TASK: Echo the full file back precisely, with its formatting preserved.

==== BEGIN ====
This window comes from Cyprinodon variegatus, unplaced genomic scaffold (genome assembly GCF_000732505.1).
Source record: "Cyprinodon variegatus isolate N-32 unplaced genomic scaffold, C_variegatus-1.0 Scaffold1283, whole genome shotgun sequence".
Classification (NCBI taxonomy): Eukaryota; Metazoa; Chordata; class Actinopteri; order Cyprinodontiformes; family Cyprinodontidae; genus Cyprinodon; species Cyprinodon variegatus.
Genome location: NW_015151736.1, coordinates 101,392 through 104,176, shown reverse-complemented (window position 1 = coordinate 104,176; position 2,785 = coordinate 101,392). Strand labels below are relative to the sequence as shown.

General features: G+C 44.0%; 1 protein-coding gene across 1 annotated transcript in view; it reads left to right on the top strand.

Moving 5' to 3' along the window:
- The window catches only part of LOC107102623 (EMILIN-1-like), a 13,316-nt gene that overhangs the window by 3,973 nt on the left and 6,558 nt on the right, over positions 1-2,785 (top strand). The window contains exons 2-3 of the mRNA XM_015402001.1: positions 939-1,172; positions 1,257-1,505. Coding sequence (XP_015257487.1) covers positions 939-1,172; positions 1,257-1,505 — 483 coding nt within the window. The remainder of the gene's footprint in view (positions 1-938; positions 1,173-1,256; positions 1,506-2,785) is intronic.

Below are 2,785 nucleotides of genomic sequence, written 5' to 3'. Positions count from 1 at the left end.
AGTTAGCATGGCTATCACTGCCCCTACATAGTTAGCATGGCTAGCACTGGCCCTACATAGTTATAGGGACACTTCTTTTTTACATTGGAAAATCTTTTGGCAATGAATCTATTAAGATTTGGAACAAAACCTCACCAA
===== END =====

This window comes from Cyprinodon variegatus, unplaced genomic scaffold (genome assembly GCF_000732505.1).
Source record: "Cyprinodon variegatus isolate N-32 unplaced genomic scaffold, C_variegatus-1.0 Scaffold1283, whole genome shotgun sequence".
Classification (NCBI taxonomy): Eukaryota; Metazoa; Chordata; class Actinopteri; order Cyprinodontiformes; family Cyprinodontidae; genus Cyprinodon; species Cyprinodon variegatus.
Genome location: NW_015151736.1, coordinates 101,392 through 104,176, shown reverse-complemented (window position 1 = coordinate 104,176; position 2,785 = coordinate 101,392). Strand labels below are relative to the sequence as shown.

General features: G+C 44.0%; 1 protein-coding gene across 1 annotated transcript in view; it reads left to right on the top strand.

Moving 5' to 3' along the window:
- The window catches only part of LOC107102623 (EMILIN-1-like), a 13,316-nt gene that overhangs the window by 3,973 nt on the left and 6,558 nt on the right, over positions 1-2,785 (top strand). The window contains exons 2-3 of the mRNA XM_015402001.1: positions 939-1,172; positions 1,257-1,505. Coding sequence (XP_015257487.1) covers positions 939-1,172; positions 1,257-1,505 — 483 coding nt within the window. The remainder of the gene's footprint in view (positions 1-938; positions 1,173-1,256; positions 1,506-2,785) is intronic.

Below are 2,785 nucleotides of genomic sequence, written 5' to 3'. Positions count from 1 at the left end.
AGTTAGCATGGCTATCACTGCCCCTACATAGTTAGCATGGCTAGCACTGGCCCTACATAGTTATAGGGACACTTCTTTTTTACATTGGAAAATCTTTTGGCAATGAATCTATTAAGATTTGGAACAAAACCTCACCAA